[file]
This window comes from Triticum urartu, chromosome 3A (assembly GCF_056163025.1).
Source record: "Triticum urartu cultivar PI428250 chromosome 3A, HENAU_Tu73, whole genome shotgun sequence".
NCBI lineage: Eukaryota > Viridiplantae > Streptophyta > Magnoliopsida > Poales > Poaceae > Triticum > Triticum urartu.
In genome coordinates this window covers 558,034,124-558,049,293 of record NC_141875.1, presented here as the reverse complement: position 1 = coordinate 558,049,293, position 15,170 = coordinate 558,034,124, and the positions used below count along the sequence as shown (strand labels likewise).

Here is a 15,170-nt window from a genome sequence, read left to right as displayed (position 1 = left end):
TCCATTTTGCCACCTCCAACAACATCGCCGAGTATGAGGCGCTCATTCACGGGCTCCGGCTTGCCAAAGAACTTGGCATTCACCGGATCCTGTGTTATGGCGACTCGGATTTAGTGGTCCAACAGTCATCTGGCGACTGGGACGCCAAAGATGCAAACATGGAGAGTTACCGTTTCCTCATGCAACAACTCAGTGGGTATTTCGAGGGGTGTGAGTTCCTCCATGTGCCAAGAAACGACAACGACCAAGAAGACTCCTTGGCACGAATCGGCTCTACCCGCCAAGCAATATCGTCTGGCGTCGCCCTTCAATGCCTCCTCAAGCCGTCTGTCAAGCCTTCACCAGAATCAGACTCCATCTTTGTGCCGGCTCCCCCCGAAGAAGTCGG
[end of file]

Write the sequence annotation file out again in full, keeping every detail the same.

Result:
This window comes from Triticum urartu, chromosome 3A (assembly GCF_056163025.1).
Source record: "Triticum urartu cultivar PI428250 chromosome 3A, HENAU_Tu73, whole genome shotgun sequence".
NCBI lineage: Eukaryota > Viridiplantae > Streptophyta > Magnoliopsida > Poales > Poaceae > Triticum > Triticum urartu.
In genome coordinates this window covers 558,034,124-558,049,293 of record NC_141875.1, presented here as the reverse complement: position 1 = coordinate 558,049,293, position 15,170 = coordinate 558,034,124, and the positions used below count along the sequence as shown (strand labels likewise).

Here is a 15,170-nt window from a genome sequence, read left to right as displayed (position 1 = left end):
TCCATTTTGCCACCTCCAACAACATCGCCGAGTATGAGGCGCTCATTCACGGGCTCCGGCTTGCCAAAGAACTTGGCATTCACCGGATCCTGTGTTATGGCGACTCGGATTTAGTGGTCCAACAGTCATCTGGCGACTGGGACGCCAAAGATGCAAACATGGAGAGTTACCGTTTCCTCATGCAACAACTCAGTGGGTATTTCGAGGGGTGTGAGTTCCTCCATGTGCCAAGAAACGACAACGACCAAGAAGACTCCTTGGCACGAATCGGCTCTACCCGCCAAGCAATATCGTCTGGCGTCGCCCTTCAATGCCTCCTCAAGCCGTCTGTCAAGCCTTCACCAGAATCAGACTCCATCTTTGTGCCGGCTCCCCCCGAAGAAGTCGG